Received 28 January 2016; accepted 27 March 2016; published 30 March 2016
A number of fungi can colonize and cause diseases of corn (Zea mays L.)  . Corn ear molds are a special concern because of the possibility that the infected grain will contain mycotoxins, a group of secondary metabolites produced by some fungi that can be toxic to mammals  . Because of the risk of this toxicity, it is recommended that grain that has field mold should be tested for mycotoxins before it is used for feeding   . When animals feed on mycotoxin-infested grain, damage to their organ systems, detrimental effects on production and reproduction and lowered immunity may occur resulting in an increased vulnerability to disease  .
Most ear and kernel molds of corn occur as a result of damage to the ear by insects, birds, weather events, or when the ear lays on the ground due to plant lodging  . However, during the 2009 growing season weather conditions were conducive for the development of ear molds over a wide geographical area on otherwise healthy, standing corn. This raised concern by those purchasing corn about the prevalence of mycotoxin contamination. The cool spring and a cooler than normal summer weather resulted in a slower accumulation of growing degree days  , so corn matured later than normal. With most of the corn crop still in the field, grain containing more moisture than normal, combined with the wet and cool weather conditions experienced in October, corn ear molds developed throughout most of the state and in most fields. A study was conducted to determine the extent of fungal and mycotoxin contamination on corn ears at the end of the 2009 North Dakota growing season. Similar surveys were planned for subsequent years (2010-2015), but ear molds did not develop so no data were collected.
2. Materials and Methods
Weather data were analyzed for the 2009 season in order to identify weather-related factors that were associated with the widespread corn ear molds that developed. Data from the North Dakota Agricultural Weather Network  were used in this analysis.
North Dakota State University County Extension Agents and Area Extension Specialists collected corn ear samples from 65 fields distributed in 24 counties in North Dakota during the second week of November. Each sample consisted of ten corn ears that were randomly selected from fields that were arbitrarily selected by the respective county/area agent in each county. The number of fields sampled within a county were based on the number of acres grown to corn, with four fields being sampled from the counties with the most corn acres. Ears were de-husked and placed in paper bags for shipping and all samples were received within 24 hours of harvest. Observations were made on all cobs from a given sample. However, no data on the frequency of fungi detected within the ten-cob sample were recorded. An additional 29 samples that had been submitted to the plant diagnostic lab by interested growers were included in this study. These samples were known to have mold problems by the providers and were not randomly selected from the field as were those previously described. Thus, a total of 94 samples that represented the most important corn growing areas of the state were analyzed.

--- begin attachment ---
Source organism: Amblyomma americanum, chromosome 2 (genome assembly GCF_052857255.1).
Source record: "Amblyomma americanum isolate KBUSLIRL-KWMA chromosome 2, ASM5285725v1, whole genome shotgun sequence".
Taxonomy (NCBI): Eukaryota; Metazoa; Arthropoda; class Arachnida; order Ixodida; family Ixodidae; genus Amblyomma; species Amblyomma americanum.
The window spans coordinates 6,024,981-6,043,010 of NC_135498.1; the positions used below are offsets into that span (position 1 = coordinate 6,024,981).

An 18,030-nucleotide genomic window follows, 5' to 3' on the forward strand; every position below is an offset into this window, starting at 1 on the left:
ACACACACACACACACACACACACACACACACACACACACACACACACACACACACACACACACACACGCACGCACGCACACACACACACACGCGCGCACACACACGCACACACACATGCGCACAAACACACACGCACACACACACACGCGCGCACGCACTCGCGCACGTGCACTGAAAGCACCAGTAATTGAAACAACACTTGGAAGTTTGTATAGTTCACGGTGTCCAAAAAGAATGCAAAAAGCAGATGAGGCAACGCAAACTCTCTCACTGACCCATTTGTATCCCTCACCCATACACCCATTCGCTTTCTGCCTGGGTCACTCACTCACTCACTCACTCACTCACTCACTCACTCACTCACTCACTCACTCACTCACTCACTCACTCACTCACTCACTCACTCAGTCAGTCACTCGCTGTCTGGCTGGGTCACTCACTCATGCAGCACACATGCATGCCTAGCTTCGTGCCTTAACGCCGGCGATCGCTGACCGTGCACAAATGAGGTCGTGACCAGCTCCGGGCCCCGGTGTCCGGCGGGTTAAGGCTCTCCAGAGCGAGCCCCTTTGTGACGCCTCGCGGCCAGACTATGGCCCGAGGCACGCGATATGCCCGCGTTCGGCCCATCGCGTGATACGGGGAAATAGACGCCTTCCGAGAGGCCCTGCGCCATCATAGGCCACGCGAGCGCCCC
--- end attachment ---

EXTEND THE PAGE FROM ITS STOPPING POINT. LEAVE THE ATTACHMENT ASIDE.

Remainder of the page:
Samples were examined macroscopically and microscopically in order to identify molds. For samples without fungal sporulation, kernels with mycelia only were arbitrarily selected for culturing to promote sporulation. These kernels were surface-sanitized and incubated on half-strength potato dextrose agar for up to ten days. If no sporulation was observed, the fungus remained unidentified. Mold identification in all cases was based on color of fungal hyphae and morphological characteristics of spores.
After drying, ground corn kernels from each of the 94 samples were screened for the presence of 17 tricothecenes using gas chromatography/mass spectrometry at the North Dakota State University Veterinary Diagnostic Lab using the procedures described by Mirocha et al.  . Based on the results from fungal identification, no Aspergillus was identified on any of the corn samples and hence aflatoxin was not included in the mycotoxin screens.
3. Results and Discussion
3.1. Weather Data
Monthly temperature and precipitation data for September-October of 2009 as well as the normal temperature and precipitation means for North Dakota are summarized in Table 1  . The wet spring and cool summer experienced in 2009 resulted in the accumulation of fewer growing degree days during the growing season, subsequently harvest was delayed. Of particular importance were the prevailing conditions at the end of the growing
Table 1. Precipitation totals and average monthly temperature in 2009 compared to normals for selected weather stations in North Dakota  .